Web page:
Health care industry is a major employer in rural Minnesota

By Kelly Asche

April, 2020

Many industries across Minnesota are being impacted by the COVID-19 epidemic. Unemployment is at historical highs. Among all the policies being passed, a top priority has been creating new programs to support the recently unemployed.

Soon, however, leaders will begin pivoting their attention from emergency measures to developing policies and systems to help kick-start the economy in the near future.

When thinking about how to support the economy, we need to be cognizant of not only which industries employ people where, but also which of these industries are feeling the most impact. In terms of employment, there is no industry in rural Minnesota with a larger footprint or is being impacted more by the pandemic than health care.

Last week, we published a blog post focusing on the serious financial situation our rural hospitals and health care providers were in already before the pandemic hit and what they will be facing when the pandemic finally ends. Next, we want to look at the significant employment impacts the health care industry has on rural Minnesota.

It’s easy to assume that since most of the hospitals and health care providers in Minnesota are located in the population centers around the state, their employees must live in those communities, too. But that isn’t true. In fact, health care facilities draw in employees from far beyond their own county borders.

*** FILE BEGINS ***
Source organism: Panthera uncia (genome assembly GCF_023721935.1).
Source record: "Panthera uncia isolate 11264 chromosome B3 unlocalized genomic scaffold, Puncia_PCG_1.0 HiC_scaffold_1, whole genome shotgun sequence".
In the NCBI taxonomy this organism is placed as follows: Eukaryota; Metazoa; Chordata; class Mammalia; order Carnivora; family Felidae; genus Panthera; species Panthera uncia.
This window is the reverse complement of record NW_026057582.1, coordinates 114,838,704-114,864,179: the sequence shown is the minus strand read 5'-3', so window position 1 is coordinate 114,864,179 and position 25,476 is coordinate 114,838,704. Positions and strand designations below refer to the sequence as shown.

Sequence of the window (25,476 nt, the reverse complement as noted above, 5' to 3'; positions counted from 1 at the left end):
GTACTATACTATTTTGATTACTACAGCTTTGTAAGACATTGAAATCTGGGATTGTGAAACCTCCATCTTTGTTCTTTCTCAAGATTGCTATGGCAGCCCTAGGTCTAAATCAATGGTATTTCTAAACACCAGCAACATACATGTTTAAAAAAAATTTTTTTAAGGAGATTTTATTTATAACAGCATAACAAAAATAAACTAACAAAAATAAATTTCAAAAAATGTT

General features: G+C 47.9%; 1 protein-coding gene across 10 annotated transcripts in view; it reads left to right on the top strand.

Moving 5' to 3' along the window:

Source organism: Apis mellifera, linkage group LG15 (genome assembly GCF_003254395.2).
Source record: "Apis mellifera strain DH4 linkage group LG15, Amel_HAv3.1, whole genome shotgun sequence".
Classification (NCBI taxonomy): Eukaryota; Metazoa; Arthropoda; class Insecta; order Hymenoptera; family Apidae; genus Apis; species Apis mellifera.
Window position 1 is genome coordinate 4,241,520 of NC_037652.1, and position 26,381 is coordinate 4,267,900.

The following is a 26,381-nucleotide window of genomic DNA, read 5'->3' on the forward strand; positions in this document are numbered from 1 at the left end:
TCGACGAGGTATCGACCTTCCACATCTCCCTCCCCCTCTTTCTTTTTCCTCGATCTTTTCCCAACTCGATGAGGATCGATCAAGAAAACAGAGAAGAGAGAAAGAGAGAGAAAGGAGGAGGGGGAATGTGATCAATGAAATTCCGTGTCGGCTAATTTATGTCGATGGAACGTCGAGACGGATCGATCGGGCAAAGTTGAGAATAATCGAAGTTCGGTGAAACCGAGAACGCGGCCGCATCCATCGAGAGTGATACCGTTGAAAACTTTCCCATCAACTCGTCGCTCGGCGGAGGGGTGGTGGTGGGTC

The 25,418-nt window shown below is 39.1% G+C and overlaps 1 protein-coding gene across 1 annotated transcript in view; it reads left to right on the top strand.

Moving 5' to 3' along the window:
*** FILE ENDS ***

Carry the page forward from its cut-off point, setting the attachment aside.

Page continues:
The health care sector is the largest employer across all of Minnesota, even in the most rural areas of the state. Figure 1 shows that individuals working in the health care and social assistance industry make up over 15% of working individuals across all the county groups in Minnesota. In the most rural parts of the state, it’s the largest industry by far: health care and social assistance employ 17% of workers, while the next highest, manufacturing, employs up 13%.

Figure 1: Education, health care, and social assistance is by far the largest employer across Minnesota. Learn more about RUCA county groups here. Data: U.S. Census Bureau – ACS 5-year (2014-2018)


In fact, the health care and social assistance sector were the top or second highest employer in 79 of Minnesota’s 87 counties (Figure 2).

Figure 2: Health care and social assistance is the number one employer for nearly all counties in Minnesota. Data: U.S. Census Bureau – ACS 5-year (2014-2018)


It’s been noted by many newspapers across the state that hospitals are currently laying off employees. Yes, it’s crazy to think that it’s possible, but it’s important to understand that most of the revenue-generating services provided by health care facilities—physical therapy, elective surgeries like knee and hip replacements—have been eliminated or severely reduced in number. Thus, many employees simply aren’t needed right now.

As legislators and economic development organizations begin to develop policies and programs to help workers get back to work, health care should remain at the top of the list, not only because of access issues in rural Minnesota, but also due to its significant role as a top employer.

Note: We used the American Community Survey instead of the Quarterly Census of Employment and Wages due to its identification of where the workers live, not where the workers work.